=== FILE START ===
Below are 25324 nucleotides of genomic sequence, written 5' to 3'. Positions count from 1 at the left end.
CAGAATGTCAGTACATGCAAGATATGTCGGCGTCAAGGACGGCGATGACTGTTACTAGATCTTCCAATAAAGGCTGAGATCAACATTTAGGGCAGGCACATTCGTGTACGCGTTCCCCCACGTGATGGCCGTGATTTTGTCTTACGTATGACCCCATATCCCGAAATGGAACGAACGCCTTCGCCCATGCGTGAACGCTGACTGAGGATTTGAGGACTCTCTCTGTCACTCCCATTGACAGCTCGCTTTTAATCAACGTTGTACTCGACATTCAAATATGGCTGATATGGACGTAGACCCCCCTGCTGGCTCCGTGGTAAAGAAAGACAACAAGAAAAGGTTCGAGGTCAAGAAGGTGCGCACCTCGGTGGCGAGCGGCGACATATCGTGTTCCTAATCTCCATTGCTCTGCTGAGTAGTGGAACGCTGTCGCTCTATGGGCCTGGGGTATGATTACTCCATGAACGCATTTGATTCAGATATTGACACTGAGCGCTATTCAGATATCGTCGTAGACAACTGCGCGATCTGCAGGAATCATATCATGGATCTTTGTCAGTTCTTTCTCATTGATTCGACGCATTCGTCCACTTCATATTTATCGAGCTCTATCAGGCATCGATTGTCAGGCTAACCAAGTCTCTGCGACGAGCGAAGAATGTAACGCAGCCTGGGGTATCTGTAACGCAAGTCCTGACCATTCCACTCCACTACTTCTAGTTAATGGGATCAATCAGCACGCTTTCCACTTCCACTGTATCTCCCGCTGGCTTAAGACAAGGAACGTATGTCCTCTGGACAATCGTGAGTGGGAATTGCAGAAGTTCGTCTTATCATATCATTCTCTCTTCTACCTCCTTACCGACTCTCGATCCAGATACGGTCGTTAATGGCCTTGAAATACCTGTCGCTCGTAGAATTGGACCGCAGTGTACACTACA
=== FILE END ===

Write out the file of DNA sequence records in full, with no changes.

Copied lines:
Below are 25324 nucleotides of genomic sequence, written 5' to 3'. Positions count from 1 at the left end.
CAGAATGTCAGTACATGCAAGATATGTCGGCGTCAAGGACGGCGATGACTGTTACTAGATCTTCCAATAAAGGCTGAGATCAACATTTAGGGCAGGCACATTCGTGTACGCGTTCCCCCACGTGATGGCCGTGATTTTGTCTTACGTATGACCCCATATCCCGAAATGGAACGAACGCCTTCGCCCATGCGTGAACGCTGACTGAGGATTTGAGGACTCTCTCTGTCACTCCCATTGACAGCTCGCTTTTAATCAACGTTGTACTCGACATTCAAATATGGCTGATATGGACGTAGACCCCCCTGCTGGCTCCGTGGTAAAGAAAGACAACAAGAAAAGGTTCGAGGTCAAGAAGGTGCGCACCTCGGTGGCGAGCGGCGACATATCGTGTTCCTAATCTCCATTGCTCTGCTGAGTAGTGGAACGCTGTCGCTCTATGGGCCTGGGGTATGATTACTCCATGAACGCATTTGATTCAGATATTGACACTGAGCGCTATTCAGATATCGTCGTAGACAACTGCGCGATCTGCAGGAATCATATCATGGATCTTTGTCAGTTCTTTCTCATTGATTCGACGCATTCGTCCACTTCATATTTATCGAGCTCTATCAGGCATCGATTGTCAGGCTAACCAAGTCTCTGCGACGAGCGAAGAATGTAACGCAGCCTGGGGTATCTGTAACGCAAGTCCTGACCATTCCACTCCACTACTTCTAGTTAATGGGATCAATCAGCACGCTTTCCACTTCCACTGTATCTCCCGCTGGCTTAAGACAAGGAACGTATGTCCTCTGGACAATCGTGAGTGGGAATTGCAGAAGTTCGTCTTATCATATCATTCTCTCTTCTACCTCCTTACCGACTCTCGATCCAGATACGGTCGTTAATGGCCTTGAAATACCTGTCGCTCGTAGAATTGGACCGCAGTGTACACTACA